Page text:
I think this is more than enough damage and destruction to be getting on with, especially since it impacts so enormously on our future as a country and on our children. But this is obviously not the Tories’ view.

Yesterday, National Theatre head Sir Nicholas Hynter joined his colleague Sir Nicholas Serota, warning in the Evening Standard that cuts to arts funding could destroy our cultural life. Thirty years ago 60 percent of the National Theatre’s funding came from public sources; it’s now only 30 percent. Sir Nicholas also believes that regional and “fringe” institutions will close if there are swingeing cuts.

Culture and the arts are enormously important for their own sake, for the pleasure they bring and the way they enhance the quality of the way we live.  However, there are also strong economic reasons for a vibrant cultural and artistic life. Culture generates money. The cultural industries in London are the second largest employer after financial services. Cameron, Osborne and the Culture Secretary Jeremy Bunt would do well to bear this in mind before they turn this country into a complete cultural desert.

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Andy Burnham’s Campaign Supremo to vote David Miliband second Preference

You may remember that I blogged on 1 September that one of Ed Ball’s most prominent supporters, Geoffrey Robinson, was giving his second preference vote to David Miliband. 

The London Evening Standard has now reported that Gerry Sutcliffe, Andy Burnham’s campaign supremo is also giving his second preference to David

This has to be good for David Miliband.  He already has more first preferences than any of the other candidates and it now looks as if he will pick up a good number of seconds in the MP/MEP section.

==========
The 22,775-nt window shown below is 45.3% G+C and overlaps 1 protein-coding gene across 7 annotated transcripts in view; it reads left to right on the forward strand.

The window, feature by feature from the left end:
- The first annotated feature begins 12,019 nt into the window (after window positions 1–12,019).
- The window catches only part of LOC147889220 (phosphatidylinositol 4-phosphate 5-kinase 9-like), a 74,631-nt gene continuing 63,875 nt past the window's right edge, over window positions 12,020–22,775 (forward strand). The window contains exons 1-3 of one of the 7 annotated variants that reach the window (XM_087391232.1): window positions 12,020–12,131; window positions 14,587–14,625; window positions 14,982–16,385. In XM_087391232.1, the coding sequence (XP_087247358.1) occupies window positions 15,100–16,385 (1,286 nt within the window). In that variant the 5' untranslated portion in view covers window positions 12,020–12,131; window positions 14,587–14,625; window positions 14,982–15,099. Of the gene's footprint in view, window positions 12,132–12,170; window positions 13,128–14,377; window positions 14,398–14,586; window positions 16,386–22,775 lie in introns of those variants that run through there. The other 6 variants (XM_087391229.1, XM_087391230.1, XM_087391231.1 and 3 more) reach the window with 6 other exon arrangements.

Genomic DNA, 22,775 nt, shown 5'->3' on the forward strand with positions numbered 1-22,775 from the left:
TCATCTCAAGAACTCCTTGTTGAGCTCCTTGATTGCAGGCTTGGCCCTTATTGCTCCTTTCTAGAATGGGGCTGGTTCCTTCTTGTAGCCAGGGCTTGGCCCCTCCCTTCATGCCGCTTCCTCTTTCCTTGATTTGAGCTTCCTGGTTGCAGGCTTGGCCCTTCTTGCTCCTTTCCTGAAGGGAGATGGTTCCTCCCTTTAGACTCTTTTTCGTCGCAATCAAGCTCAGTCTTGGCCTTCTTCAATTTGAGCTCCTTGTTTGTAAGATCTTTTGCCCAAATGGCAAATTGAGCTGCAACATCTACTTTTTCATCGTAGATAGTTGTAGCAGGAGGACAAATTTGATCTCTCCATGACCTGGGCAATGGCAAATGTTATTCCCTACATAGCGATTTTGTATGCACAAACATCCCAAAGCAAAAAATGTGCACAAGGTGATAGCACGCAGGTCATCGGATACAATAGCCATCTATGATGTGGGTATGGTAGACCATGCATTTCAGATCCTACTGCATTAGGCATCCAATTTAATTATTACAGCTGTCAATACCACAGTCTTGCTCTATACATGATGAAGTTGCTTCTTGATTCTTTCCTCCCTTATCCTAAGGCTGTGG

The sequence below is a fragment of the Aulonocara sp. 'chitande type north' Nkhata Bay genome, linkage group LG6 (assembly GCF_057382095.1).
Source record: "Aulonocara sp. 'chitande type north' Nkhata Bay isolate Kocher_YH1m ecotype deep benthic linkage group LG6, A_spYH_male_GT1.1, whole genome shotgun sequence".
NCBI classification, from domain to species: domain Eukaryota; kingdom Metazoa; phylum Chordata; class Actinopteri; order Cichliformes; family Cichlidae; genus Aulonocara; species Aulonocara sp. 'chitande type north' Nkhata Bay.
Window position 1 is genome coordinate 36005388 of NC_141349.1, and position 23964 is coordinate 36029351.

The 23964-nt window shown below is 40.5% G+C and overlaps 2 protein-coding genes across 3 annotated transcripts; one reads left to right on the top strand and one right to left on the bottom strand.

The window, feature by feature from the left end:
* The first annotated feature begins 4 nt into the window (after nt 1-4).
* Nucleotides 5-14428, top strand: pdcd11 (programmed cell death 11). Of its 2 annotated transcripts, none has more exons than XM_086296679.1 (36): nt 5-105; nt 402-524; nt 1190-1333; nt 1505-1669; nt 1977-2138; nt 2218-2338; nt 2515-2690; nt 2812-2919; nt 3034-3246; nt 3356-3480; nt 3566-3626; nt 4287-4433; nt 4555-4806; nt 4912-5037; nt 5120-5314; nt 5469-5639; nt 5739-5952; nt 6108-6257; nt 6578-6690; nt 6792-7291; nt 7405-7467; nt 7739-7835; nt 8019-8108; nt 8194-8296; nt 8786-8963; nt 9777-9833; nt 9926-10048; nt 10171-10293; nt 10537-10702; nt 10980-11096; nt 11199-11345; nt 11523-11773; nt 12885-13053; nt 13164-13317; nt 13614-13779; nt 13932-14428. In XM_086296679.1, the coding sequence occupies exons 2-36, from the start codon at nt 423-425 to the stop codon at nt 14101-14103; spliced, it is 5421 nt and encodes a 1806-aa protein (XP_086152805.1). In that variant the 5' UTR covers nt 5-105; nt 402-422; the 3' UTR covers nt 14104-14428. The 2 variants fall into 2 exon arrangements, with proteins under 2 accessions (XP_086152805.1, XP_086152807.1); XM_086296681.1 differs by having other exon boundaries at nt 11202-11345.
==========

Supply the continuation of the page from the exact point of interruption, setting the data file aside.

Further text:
It’s also good news for the Labour Party.  David Miliband is the only one of the five candidates who is prime ministerial material.  He has a sound electoral platform which will appeal to many outside the Labour Party – the very people we need to vote for us in the next general election.

As a Party activist in the 1980s I know what opposition is like – frustrating and soul-destroying.  Believe me, it would not be good for the Labour Party of the people who vote for us if we remained in oppositon party for any longer than necessary.

David Miliband is a winner.  Vote David for victory.

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UKIP Ally Goes Potty

The Evening Standard Diary ran this clip today.

‘All sorts of potty ideas seem to emanate from the European parliament but London MEP Mary Honeyball has found an EU equivalent of the Early Day Motion which seems downright cracked.  Italian politician Mario Borghezio is calling for “public archives on UFOs to be opened up and for records to be declassified.”‘

The aforementioned Mr Borghezio is a member of the political group which UKIP belong to – Europe of Freedom and Democracy.

I am left wondering whether UKIP MEPs are aware of this astonishing EDM (Written Declaration in Euro parlance).

I have to say I have rarely come across something proposing a greater waste of public money.  Funny, I always thought UKIP were the self appointed guardians of the public purse.  Well, perhaps not.

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Michael Foot, 1913 – 2010

I am very saddened by the news that Michael Foot has passed away today.  He was the leader of the Labour Party during the early part of my political career and I was once fortunate enough to share a platform with him during my time as a Councillor in Barnet in the early 1980s.

Though Michael Foot was our leader during what was the most turbulent period in Labour Party history, he has always been a popular and well-regarded member of the party, as the tributes from across the political divide today have shown.  Throughout his long political career he remained true to his convictions and was an outstanding parliamentarian.  His speeches in the chamber during his time as leader are revered as some of the best in post-war British Politics, even by Conservatives and his political enemies.  Michael Foot was also a journalist and prolific writer, who had managed to rise to the heady heights of editor of the Evening Standard at the age of twenty-eight.  This was before he began his political career which started when he was first elected to the House of Commons in 1945 and lasted until his stepping down as an MP in 1992.  During this time he served as a member of both the Wilson and Callaghan governments, as Employment Secretary, Leader of the House of Commons, and Deputy Prime Minister, before becoming party leader in 1980.

He was an intelligent, thoughtful and charming individual, who cared passionately about the Labour party and British people.  He will be sorely missed.